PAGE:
Assuming that the mode of the waveguide is represented by Epq (where p is the mode order in the widthwise direction of the waveguide, and q is the mode order in the direction perpendicular to the widthwise direction of the waveguide), when a point on the object 5 irradiated with the laser spot has an inclination or a reflectance gradient in the widthwise direction (x-direction) of the waveguide, both the E00 and E10 modes are excited in the core portion 7 of the three-dimensional channel waveguide 28, as described above. FIG. 3C shows a waveguide light pattern Ptn obtained in this case. In FIGS. 3A to 3D, a plurality of concentric circles in a waveguide light pattern Ptn are equal light intensity curves representing the intensity distribution of the waveguide light pattern Ptn. In each of the waveguide light patterns Ptn shown in FIGS. 3A to 3D, the light intensity at the central portion is strongest, and is weakened toward an outer peripheral portion. When both the E00 and E10 modes are excited, since the waveguide light pattern Ptn shown in FIG. 3C is obtained due to interference between the two modes, the magnitude of a sum signal 16 obtained from the sum detector 14 for adding the outputs from the light-receiving surfaces 9 and 10 of the photodetector 8 is not equal to the magnitude of a sum signal 20 obtained from the sum detector 18 for adding the outputs from the light-receiving surfaces 11 and 12. Therefore, when the differential detector 22 detects a differential signal 24 between the sum signal 16 of the outputs from the light-receiving surfaces 9 and 10 of the photodetector 8 and the sum signal 20 of the outputs from the light-receiving surfaces 11 and 12, a small step or reflectance difference, in the widthwise direction (x-direction) of the waveguide, on the object surface can be detected. At this time, the differential detector 21 outputs no signal.

Similarly, when a point on the object 5 irradiated with the laser spot has an inclination or a reflectance gradient in the direction (y-direction) perpendicular to the widthwise direction of the waveguide, both the E00 and E01 modes are excited in the core portion 7 of the double-mode waveguide 28. FIG. 3B shows the waveguide light pattern Ptn at this time. Due to interference between the two modes, the magnitude of a signal 15 obtained from the sum detector 13 for adding the outputs from the light-receiving surfaces 9 and 11 of the photodetector 8 is not equal to the magnitude of a signal 19 obtained from the sum detector 17 for adding the outputs from the light-receiving surfaces 10 and 12. Therefore, when the differential detector 21 detects a differential signal 23 between the sum signal 15 of the outputs from the light-receiving surfaces 9 and 11 of the photodetector 8 and the sum signal 19 of the outputs from the light-receiving surfaces 10 and 12, a small step or reflectance difference, in the direction (y-direction) perpendicular to the widthwise direction of the waveguide, on the object surface can be detected. At this time, the differential detector 22 outputs no signal. Note that Bdr in FIG. 3B represents a boundary between the core and the cladding.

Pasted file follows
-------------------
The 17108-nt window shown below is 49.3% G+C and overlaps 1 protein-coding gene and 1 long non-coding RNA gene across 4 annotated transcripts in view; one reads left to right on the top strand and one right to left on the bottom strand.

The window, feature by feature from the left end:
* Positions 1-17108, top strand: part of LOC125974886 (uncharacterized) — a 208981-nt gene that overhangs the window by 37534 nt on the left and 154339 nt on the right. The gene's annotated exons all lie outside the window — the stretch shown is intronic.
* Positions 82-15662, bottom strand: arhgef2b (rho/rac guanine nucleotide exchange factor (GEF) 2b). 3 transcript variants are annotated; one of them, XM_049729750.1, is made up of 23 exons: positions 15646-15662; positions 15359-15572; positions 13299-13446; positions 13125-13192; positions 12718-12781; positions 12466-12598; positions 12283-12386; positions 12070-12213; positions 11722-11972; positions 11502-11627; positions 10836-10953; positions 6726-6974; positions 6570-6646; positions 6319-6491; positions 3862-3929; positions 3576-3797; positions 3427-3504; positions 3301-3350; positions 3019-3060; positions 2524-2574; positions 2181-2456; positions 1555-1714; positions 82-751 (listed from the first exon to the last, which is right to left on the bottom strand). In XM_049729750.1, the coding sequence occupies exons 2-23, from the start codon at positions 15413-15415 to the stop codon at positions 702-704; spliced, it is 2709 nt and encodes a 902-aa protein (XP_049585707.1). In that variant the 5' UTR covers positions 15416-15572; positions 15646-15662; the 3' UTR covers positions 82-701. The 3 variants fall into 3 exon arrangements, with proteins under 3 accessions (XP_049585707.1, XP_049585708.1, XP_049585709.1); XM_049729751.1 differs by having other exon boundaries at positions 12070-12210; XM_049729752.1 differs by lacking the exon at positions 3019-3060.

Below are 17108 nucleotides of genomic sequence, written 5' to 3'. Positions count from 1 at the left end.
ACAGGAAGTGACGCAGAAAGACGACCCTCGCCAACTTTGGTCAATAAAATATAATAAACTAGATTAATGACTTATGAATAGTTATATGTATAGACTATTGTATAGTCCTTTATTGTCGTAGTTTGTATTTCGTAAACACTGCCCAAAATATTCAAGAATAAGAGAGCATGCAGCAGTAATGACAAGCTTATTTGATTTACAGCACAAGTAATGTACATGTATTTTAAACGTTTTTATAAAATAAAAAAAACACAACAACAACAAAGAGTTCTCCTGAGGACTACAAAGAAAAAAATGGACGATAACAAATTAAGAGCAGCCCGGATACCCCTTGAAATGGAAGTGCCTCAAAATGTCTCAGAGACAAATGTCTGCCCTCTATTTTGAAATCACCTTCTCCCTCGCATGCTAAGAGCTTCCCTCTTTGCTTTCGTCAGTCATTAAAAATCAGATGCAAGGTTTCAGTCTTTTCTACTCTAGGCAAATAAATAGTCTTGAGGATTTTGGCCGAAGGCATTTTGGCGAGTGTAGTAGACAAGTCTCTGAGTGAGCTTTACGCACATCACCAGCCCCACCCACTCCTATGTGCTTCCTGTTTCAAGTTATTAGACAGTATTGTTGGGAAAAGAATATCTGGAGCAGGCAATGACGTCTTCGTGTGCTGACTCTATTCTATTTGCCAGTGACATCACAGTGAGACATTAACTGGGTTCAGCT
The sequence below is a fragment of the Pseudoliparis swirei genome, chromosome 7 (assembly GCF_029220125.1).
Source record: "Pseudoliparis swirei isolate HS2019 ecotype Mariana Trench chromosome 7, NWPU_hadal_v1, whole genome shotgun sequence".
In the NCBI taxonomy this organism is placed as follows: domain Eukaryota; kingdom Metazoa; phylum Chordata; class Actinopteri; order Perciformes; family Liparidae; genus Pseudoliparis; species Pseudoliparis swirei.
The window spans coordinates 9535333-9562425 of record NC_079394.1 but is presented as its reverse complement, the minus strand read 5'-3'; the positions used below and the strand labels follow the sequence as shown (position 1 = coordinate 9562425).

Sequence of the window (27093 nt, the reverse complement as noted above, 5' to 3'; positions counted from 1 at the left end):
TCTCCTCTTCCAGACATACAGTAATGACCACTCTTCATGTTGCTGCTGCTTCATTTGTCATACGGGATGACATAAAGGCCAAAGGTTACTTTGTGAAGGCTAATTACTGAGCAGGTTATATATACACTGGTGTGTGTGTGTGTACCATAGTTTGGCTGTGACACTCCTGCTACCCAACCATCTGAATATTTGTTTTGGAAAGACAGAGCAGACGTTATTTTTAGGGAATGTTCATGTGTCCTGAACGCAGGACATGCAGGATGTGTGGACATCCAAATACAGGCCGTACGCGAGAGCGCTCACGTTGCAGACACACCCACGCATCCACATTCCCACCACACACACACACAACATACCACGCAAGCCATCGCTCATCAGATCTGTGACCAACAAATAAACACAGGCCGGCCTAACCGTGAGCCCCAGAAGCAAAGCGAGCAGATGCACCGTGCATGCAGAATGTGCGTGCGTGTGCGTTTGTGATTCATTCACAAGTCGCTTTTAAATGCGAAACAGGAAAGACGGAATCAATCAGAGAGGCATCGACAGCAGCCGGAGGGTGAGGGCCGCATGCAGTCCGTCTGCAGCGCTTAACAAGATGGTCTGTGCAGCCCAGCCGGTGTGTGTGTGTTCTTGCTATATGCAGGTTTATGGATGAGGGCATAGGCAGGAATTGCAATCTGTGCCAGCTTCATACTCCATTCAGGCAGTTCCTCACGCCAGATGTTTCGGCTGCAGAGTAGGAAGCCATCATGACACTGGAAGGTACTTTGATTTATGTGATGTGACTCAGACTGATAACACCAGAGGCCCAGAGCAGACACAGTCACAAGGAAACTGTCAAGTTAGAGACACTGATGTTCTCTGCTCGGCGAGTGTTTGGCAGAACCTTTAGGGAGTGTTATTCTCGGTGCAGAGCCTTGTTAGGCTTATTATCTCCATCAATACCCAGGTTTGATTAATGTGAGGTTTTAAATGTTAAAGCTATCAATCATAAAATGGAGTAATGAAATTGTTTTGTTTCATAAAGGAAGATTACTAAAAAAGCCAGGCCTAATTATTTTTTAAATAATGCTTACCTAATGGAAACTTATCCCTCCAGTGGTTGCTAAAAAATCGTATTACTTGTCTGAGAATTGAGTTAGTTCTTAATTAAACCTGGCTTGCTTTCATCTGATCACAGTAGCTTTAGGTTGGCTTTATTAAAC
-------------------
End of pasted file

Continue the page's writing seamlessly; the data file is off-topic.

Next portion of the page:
Similarly, when neither an inclination nor a reflectance gradient are present on the surface of the object 5 irradiated with the laser spot, only the E00 mode is excited. FIG. 3A shows the waveguide light pattern Ptn at this time. The magnitude of the signal 15 obtained from the sum detector 13, the magnitude of the signal 19 obtained from the sum detector 17, the magnitude of the signal 16 obtained from the sum detector 14, and the magnitude of the signal 20 obtained from the sum detector 18 are equal to each other, and it is detected that neither an inclination nor a reflectance gradient are present.

Furthermore, when inclinations or reflectance gradients are present on the surface of the object 5 irradiated with the laser spot in both the x- and y-directions, the E00, E01, and E10 modes are excited. FIG. 3D shows the waveguide light pattern Ptn at this time. At this time, since the light-receiving surfaces 9, 10, 11, and 12 have different light-receiving intensities due to interference among these modes, both the differential detectors 21 and 22 output the differential signals 23 and 24, thereby detecting the inclinations or reflectance gradients in the x- and y-directions.

When the differential signals 23 and 24 are respectively represented by I1 and I2, the signal synthesizing circuit executes processing, given by the following equation, of these signals while setting φ to be a proper value within a range from 0 to π designated by a user:

I(φ)=I1 sin φ+I2 cos φ

Then, the controller 26 stores the obtained signal in correspondence with the light beam position on the object obtained from the X-Y two-dimensional scanner 3 to convert them into image data, and the monitor 27 can display a differential interference image having a contrast in a required direction.

(Second Embodiment)